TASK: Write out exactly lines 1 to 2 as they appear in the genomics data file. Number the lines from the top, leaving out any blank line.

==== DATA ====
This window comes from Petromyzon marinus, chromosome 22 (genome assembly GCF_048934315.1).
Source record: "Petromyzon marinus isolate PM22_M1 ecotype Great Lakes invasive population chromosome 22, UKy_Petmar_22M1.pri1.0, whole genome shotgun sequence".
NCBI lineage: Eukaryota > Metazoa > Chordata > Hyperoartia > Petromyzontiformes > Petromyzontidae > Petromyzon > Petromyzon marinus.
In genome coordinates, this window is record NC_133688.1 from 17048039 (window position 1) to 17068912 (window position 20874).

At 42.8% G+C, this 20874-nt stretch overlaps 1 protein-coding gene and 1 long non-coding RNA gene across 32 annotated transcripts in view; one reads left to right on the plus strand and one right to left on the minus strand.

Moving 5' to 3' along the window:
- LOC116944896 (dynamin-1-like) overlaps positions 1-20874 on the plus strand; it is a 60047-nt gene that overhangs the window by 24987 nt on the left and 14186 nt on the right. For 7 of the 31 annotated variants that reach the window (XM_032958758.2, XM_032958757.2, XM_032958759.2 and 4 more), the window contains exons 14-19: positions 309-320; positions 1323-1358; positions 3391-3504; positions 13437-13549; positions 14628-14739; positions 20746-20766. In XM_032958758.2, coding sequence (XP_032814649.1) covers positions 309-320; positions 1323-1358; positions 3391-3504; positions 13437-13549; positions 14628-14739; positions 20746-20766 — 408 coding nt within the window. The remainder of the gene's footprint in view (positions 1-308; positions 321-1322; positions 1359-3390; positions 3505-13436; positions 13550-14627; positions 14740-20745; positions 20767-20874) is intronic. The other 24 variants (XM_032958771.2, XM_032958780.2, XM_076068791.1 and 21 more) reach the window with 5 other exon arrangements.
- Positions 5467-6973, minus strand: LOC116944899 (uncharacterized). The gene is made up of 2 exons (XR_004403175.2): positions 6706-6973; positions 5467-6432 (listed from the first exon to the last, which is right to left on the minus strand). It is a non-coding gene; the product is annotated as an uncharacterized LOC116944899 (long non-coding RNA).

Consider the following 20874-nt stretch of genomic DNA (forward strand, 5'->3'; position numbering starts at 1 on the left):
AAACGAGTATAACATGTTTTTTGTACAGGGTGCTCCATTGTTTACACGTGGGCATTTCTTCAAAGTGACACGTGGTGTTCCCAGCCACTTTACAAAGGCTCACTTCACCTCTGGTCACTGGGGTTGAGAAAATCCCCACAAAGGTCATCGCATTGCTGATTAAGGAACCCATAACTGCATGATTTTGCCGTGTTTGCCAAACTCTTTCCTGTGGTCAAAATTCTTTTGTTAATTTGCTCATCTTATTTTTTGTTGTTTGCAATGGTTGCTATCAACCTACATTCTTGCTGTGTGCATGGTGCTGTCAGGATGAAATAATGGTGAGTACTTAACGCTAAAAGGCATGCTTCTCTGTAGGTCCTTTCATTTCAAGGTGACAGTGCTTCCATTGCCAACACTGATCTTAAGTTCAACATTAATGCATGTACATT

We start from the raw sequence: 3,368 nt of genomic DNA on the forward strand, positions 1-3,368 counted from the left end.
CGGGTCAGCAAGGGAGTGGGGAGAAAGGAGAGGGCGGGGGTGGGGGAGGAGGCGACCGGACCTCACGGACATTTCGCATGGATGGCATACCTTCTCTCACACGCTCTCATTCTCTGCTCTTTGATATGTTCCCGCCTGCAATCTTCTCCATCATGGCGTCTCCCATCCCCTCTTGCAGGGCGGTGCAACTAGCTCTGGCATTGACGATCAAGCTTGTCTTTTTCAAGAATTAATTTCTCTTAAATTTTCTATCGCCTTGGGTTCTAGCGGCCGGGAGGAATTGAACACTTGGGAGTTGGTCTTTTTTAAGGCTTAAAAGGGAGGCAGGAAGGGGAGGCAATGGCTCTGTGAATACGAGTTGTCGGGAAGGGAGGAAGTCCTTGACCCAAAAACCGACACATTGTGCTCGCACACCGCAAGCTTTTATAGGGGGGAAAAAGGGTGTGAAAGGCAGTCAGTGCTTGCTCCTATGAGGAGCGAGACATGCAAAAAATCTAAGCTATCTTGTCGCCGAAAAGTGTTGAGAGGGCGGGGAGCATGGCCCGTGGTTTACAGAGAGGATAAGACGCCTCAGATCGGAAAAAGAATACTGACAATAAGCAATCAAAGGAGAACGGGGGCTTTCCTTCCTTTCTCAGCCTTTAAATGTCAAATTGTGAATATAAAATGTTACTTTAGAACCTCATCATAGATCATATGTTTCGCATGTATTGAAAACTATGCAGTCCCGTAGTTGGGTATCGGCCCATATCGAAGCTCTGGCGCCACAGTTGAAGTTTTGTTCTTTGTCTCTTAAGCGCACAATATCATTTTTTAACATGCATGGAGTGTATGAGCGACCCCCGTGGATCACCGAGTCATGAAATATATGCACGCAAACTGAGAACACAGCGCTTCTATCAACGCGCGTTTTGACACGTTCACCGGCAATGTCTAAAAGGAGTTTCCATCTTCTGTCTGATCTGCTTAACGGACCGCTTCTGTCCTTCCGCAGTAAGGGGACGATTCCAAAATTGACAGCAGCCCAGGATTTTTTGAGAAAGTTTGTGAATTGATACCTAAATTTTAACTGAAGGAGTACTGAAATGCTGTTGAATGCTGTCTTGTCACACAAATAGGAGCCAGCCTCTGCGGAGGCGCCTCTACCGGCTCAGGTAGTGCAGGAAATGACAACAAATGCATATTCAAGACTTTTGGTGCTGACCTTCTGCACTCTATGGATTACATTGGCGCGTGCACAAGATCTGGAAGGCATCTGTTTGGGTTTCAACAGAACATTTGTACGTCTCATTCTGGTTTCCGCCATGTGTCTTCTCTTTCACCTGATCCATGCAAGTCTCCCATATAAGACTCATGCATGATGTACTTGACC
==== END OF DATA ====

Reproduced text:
This window comes from Petromyzon marinus, chromosome 22 (genome assembly GCF_048934315.1).
Source record: "Petromyzon marinus isolate PM22_M1 ecotype Great Lakes invasive population chromosome 22, UKy_Petmar_22M1.pri1.0, whole genome shotgun sequence".